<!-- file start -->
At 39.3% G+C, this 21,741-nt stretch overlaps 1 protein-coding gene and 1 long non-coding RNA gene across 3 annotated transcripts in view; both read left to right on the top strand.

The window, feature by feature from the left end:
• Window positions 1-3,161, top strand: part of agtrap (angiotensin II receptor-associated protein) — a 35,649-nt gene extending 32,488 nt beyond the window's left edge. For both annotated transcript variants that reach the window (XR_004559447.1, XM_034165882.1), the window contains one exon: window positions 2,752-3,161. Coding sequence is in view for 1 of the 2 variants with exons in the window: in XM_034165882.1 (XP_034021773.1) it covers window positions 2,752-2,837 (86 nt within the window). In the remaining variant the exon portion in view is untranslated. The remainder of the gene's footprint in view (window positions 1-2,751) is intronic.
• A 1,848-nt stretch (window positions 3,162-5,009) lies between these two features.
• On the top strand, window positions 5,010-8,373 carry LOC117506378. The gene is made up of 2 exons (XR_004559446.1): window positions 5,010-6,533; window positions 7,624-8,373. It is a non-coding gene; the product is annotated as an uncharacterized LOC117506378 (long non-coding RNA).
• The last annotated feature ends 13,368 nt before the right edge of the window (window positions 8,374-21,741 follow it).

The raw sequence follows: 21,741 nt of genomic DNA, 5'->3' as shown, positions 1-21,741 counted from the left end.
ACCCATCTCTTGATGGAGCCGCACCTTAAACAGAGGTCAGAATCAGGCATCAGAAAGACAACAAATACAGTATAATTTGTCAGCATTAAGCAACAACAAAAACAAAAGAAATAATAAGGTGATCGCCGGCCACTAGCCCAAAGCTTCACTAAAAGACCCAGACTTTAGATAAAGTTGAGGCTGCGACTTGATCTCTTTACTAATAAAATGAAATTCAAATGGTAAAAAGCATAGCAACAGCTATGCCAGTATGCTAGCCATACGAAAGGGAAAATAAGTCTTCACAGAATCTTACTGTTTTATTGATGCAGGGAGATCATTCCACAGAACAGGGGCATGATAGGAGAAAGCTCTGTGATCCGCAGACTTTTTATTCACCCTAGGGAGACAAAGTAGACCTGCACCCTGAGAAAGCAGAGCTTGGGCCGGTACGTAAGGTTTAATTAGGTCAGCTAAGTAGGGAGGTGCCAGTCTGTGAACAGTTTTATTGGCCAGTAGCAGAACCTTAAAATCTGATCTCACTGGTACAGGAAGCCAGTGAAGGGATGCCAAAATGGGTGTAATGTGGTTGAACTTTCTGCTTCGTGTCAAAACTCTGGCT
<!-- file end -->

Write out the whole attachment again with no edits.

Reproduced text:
At 39.3% G+C, this 21,741-nt stretch overlaps 1 protein-coding gene and 1 long non-coding RNA gene across 3 annotated transcripts in view; both read left to right on the top strand.

The window, feature by feature from the left end:
• Window positions 1-3,161, top strand: part of agtrap (angiotensin II receptor-associated protein) — a 35,649-nt gene extending 32,488 nt beyond the window's left edge. For both annotated transcript variants that reach the window (XR_004559447.1, XM_034165882.1), the window contains one exon: window positions 2,752-3,161. Coding sequence is in view for 1 of the 2 variants with exons in the window: in XM_034165882.1 (XP_034021773.1) it covers window positions 2,752-2,837 (86 nt within the window). In the remaining variant the exon portion in view is untranslated. The remainder of the gene's footprint in view (window positions 1-2,751) is intronic.
• A 1,848-nt stretch (window positions 3,162-5,009) lies between these two features.
• On the top strand, window positions 5,010-8,373 carry LOC117506378. The gene is made up of 2 exons (XR_004559446.1): window positions 5,010-6,533; window positions 7,624-8,373. It is a non-coding gene; the product is annotated as an uncharacterized LOC117506378 (long non-coding RNA).
• The last annotated feature ends 13,368 nt before the right edge of the window (window positions 8,374-21,741 follow it).

The raw sequence follows: 21,741 nt of genomic DNA, 5'->3' as shown, positions 1-21,741 counted from the left end.
ACCCATCTCTTGATGGAGCCGCACCTTAAACAGAGGTCAGAATCAGGCATCAGAAAGACAACAAATACAGTATAATTTGTCAGCATTAAGCAACAACAAAAACAAAAGAAATAATAAGGTGATCGCCGGCCACTAGCCCAAAGCTTCACTAAAAGACCCAGACTTTAGATAAAGTTGAGGCTGCGACTTGATCTCTTTACTAATAAAATGAAATTCAAATGGTAAAAAGCATAGCAACAGCTATGCCAGTATGCTAGCCATACGAAAGGGAAAATAAGTCTTCACAGAATCTTACTGTTTTATTGATGCAGGGAGATCATTCCACAGAACAGGGGCATGATAGGAGAAAGCTCTGTGATCCGCAGACTTTTTATTCACCCTAGGGAGACAAAGTAGACCTGCACCCTGAGAAAGCAGAGCTTGGGCCGGTACGTAAGGTTTAATTAGGTCAGCTAAGTAGGGAGGTGCCAGTCTGTGAACAGTTTTATTGGCCAGTAGCAGAACCTTAAAATCTGATCTCACTGGTACAGGAAGCCAGTGAAGGGATGCCAAAATGGGTGTAATGTGGTTGAACTTTCTGCTTCGTGTCAAAACTCTGGCT